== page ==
After Charlottesville, Read this Book

I watched the events unfold in Charlottesville, Virginia over the weekend and I was sickened and saddened.

But I was not shocked. A simple reading of books like, “The Devil in the Grove,” will prove that. More on that book in a moment.

But first, anyone even tangentially familiar with race relations in this country knows that the divide between whites and blacks, while improving, still has miles to go before we can truly say we’ve embraced the meaning of these words in the Declaration of Independence — “that all men are created equal.”

It’s debatable whether the framers of that document and many of the fathers of this country believed those words, as a number of them were slaveholders. And that’s just part of the historical baggage that we deal with when it comes to race relations in the 21st century. Sure, there have been victories — civil rights, voting rights, anti-discrimination laws — but it feels like for every large step forward, there’s an equally large step backward.

The conflagration in Charlottesville centered on the removal of Confederate symbols, something many communities, including my own in Florida, are dealing with. Are those monuments, street signs and statutes an ongoing endorsement of hatred and bigotry? Or are they historical markers that our communities can learn from instead of pretending those events didn’t happen?

Those are the battle lines.

As we deal with the fallout from the latest tension in this centuries-long saga, it’s instructive to look at our past. I recently read an important and searing book on this topic called, “The Devil in the Grove” by Gilbert King. It focuses on a case involving the supposed rape of a white woman in Lake County, Florida in 1949 and the arrests of 4 black men for the crime on trumped up charges and confessions that followed severe and prolonged beatings.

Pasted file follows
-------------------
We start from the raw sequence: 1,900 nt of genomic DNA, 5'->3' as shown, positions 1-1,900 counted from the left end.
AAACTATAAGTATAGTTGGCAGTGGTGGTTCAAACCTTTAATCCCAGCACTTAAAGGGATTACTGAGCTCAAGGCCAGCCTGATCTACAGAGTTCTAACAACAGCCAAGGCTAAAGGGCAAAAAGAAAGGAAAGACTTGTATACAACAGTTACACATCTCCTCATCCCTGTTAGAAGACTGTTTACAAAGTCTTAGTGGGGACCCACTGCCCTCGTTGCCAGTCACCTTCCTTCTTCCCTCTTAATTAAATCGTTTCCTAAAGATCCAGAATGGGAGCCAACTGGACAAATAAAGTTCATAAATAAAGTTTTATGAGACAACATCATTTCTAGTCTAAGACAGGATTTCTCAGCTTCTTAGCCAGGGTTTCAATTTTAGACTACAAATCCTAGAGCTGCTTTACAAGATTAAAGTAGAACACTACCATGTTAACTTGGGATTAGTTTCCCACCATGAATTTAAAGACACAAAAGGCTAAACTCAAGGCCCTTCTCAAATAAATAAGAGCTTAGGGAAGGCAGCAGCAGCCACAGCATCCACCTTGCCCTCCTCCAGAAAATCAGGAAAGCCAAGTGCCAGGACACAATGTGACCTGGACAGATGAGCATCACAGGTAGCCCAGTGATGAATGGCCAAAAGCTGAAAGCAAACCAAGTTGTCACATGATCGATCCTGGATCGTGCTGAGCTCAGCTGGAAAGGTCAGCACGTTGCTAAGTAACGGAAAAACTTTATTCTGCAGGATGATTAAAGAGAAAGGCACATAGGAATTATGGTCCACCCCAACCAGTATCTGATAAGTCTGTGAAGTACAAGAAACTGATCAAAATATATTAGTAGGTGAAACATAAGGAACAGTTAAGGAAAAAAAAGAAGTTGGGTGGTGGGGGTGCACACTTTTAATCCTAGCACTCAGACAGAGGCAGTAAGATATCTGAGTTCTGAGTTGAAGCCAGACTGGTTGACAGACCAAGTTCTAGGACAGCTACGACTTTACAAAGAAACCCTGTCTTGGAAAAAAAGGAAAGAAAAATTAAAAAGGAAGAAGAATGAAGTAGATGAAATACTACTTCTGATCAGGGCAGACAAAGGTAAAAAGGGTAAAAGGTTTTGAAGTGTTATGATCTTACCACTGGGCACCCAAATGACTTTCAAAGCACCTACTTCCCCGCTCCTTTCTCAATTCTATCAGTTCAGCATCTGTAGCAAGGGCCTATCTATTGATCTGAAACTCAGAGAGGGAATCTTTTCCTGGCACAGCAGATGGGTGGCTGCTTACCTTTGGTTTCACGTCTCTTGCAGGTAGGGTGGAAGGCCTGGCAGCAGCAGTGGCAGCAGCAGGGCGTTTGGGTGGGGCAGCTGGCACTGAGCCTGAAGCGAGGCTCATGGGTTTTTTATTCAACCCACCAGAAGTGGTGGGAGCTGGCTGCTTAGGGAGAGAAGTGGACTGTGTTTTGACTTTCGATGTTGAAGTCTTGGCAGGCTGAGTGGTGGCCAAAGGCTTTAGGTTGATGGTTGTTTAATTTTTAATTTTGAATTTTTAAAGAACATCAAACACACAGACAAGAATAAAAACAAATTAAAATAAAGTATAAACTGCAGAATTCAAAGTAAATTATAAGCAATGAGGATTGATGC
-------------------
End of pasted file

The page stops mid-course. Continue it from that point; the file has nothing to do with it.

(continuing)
The four young men arrested became known as the Groveland Four, and only two of them survived the ordeal, one was hunted down by a posse and killed and the other was shot to death by a racist sheriff who claimed self-defense. The book chronicles life in that Florida county under that racist sheriff and the influence of the KKK. It is a book that will anger you and, hopefully, motivate you to make your voice heard on this emotional and meaningful topic.

The book is important for another reason — it chronicles the time period just before the push for civil rights in the 1950’s and 1960’s. It is that period of time when cracks in the Jim Crow laws that had dominated this country were beginning to show and when some in this country were beginning to stand up for what was right, instead of what was easy. One of those titans in the fight was Thurgood Marshall, the charismatic NAACP lawyer who helped defend the Groveland Four and eventually became a Supreme Court justice. The book discusses his monumental efforts on the Groveland case as well as his efforts at slowly, but consistently chipping away at the inhumane injustices practiced against African-Americans for centuries.

The Groveland case along with a myriad of other hateful, mean-spirited and downright disgusting acts against blacks over the course of my lifetime and long prior lead me to a sad conclusion — that bigotry and injustice like we witnessed in Charlottesville will be part of the fabric of this country for decades and centuries to come. There is simply too much bitterness fed by the insecurities of a group of white people who see their grip on power eroding and a reluctance or an inability to accept the reality of the changing demographics of this country.

But by enlightening ourselves about the history of the struggle we can understand it, denounce it and make sure our children and families learn to act a different way.

(Photo credit: Susan Melkisethian via Foter.com / CC BY-NC-ND)

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About Happiest Daddy

Two boys, one wife and a ton of material. I live for family and I'm one of the most blessed people you will ever meet.

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